Metformin use by men in the three-month period before they conceived a child was linked to a 40% higher risk of birth defects in the offspring, according to a study published Monday in the journal Annals of Internal Medicine.
Metformin is a first-line drug in the treatment of type 2 diabetes.
The research, which was done out of Denmark, used national registries to follow over 1 million births between 1997 and 2016 and compared the risk of major birth defects in babies based on paternal exposures to diabetes medications. The study observed only children who were born to women under 35 and men under 40. Babies born to women with diabetes were excluded.
The researchers considered men exposed to metformin if they filled a prescription for it in the three months before conception, which is how long it takes the fertilizing sperm to fully mature.
According to the study, the frequency of birth defects in babies born to men who had a type 2 diabetes diagnosis but who were not taking metformin was 3.1% (1,594 children), but the frequency was 4.6% (788) in children with paternal exposure to metformin during the preconception period.
Genital birth defects, seen only in male babies, was the only birth defect in the study that was found to be associated with a statistically significant increased risk after paternal metformin use.
Men who took metformin before or after the three-month maturation period did not have an increased risk of having a baby with birth defects. Similarly, the babies’ unexposed siblings were not affected.
Because previous research has shown that diabetes can compromise sperm quality and impair male fertility, the researchers also compared the rates of birth defects in the babies of men who took insulin to those who took metformin in order to ensure that a diabetes diagnosis itself was not a contributing factor. They found that insulin use was not associated with a change in the birth defect rate.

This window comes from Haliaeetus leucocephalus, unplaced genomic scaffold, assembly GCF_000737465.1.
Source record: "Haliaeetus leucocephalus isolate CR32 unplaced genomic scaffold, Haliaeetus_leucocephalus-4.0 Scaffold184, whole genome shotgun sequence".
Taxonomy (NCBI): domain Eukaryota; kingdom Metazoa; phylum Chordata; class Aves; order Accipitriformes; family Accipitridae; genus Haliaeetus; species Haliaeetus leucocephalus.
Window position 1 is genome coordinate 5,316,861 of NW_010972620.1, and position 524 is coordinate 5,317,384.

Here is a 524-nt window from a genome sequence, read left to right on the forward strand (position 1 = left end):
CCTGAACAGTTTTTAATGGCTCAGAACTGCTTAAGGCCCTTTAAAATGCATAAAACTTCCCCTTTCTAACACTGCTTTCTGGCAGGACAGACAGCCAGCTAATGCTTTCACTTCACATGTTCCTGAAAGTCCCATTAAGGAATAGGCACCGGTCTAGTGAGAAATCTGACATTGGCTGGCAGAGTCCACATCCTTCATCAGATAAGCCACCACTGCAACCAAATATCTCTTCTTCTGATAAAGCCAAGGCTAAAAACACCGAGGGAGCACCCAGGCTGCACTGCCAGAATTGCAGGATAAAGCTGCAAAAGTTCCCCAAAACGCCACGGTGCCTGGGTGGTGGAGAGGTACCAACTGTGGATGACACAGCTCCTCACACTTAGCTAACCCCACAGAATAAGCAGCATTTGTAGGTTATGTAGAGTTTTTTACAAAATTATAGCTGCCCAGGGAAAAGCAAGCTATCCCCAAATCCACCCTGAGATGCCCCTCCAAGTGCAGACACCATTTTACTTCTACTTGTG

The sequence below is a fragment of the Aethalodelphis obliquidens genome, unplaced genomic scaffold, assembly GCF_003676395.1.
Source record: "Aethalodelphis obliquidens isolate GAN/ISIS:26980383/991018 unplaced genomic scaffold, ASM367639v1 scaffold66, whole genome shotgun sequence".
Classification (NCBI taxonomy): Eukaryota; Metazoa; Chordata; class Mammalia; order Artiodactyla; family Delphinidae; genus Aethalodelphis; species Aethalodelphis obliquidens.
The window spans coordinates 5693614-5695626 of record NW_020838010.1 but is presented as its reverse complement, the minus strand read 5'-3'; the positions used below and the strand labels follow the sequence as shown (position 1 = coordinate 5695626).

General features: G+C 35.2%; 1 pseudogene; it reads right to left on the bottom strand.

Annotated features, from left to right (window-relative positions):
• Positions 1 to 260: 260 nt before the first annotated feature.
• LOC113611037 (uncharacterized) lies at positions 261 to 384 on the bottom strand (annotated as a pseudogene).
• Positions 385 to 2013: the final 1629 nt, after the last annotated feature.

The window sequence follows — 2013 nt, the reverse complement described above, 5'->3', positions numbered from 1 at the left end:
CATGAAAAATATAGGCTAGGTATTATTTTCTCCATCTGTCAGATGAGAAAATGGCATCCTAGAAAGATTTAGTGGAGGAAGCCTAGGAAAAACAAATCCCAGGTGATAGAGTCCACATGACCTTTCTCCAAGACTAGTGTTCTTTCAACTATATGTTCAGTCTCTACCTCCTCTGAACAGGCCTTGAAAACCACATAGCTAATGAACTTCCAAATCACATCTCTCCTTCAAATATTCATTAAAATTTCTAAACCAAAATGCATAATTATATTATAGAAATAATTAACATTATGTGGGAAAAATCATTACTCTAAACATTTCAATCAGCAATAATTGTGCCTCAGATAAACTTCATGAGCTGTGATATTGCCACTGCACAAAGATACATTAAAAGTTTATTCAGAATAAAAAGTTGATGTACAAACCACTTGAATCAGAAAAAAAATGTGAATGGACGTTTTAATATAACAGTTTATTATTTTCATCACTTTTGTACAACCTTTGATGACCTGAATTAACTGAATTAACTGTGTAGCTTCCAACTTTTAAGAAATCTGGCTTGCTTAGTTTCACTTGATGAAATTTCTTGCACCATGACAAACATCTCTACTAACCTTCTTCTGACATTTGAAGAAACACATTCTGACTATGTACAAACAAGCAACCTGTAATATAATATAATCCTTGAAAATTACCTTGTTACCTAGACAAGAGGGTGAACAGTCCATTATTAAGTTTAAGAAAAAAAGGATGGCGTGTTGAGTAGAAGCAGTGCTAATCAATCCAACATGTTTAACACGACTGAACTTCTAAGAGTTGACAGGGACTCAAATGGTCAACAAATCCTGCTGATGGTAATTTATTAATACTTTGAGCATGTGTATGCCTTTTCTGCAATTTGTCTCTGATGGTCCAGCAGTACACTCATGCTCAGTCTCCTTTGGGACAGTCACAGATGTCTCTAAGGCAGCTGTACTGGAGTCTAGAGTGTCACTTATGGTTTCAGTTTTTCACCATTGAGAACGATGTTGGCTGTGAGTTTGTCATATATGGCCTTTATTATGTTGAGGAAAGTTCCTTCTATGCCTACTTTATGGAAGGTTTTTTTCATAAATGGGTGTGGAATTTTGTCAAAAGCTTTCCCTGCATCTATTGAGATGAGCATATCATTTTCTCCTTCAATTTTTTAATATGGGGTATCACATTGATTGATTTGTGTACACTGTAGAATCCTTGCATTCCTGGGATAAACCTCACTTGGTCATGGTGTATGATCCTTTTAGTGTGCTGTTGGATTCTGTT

The researchers did not find any significant association between birth defects and paternal exposure to diabetes medication other than metformin.
However, the authors note that they did not have data on other aspects of diabetes, such as glycemic control or medication compliance, as they assessed data only on when prescriptions were filled. In addition, babies who had paternal metformin exposure also tended to have parents who were older and of a lower socioeconomic status, which may play a role.
In an editorial published alongside the study, Germain Buck Louis, a reproductive and perinatal epidemiologist at George Mason University who was not involved in the research, said there is evidence from past studies to suggest that “altered testosterone levels may be an underlying mechanism raising concern about the antiandrogenic activity of oral diabetes pharmacologic agents, including metformin” to explain these findings.
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Louis also noted that due to the limitations of this study, further research is needed to find out whether men taking metformin should make any considerations, especially given the high prevalence of diabetes that may require metformin use.
There are currently no US Food and Drug Administration warnings against the use of metformin by men planning to have children.
“Clinical guidance is needed to help couples planning pregnancy weigh the risks and benefits of paternal metformin use relative to other medications,” Louis wrote.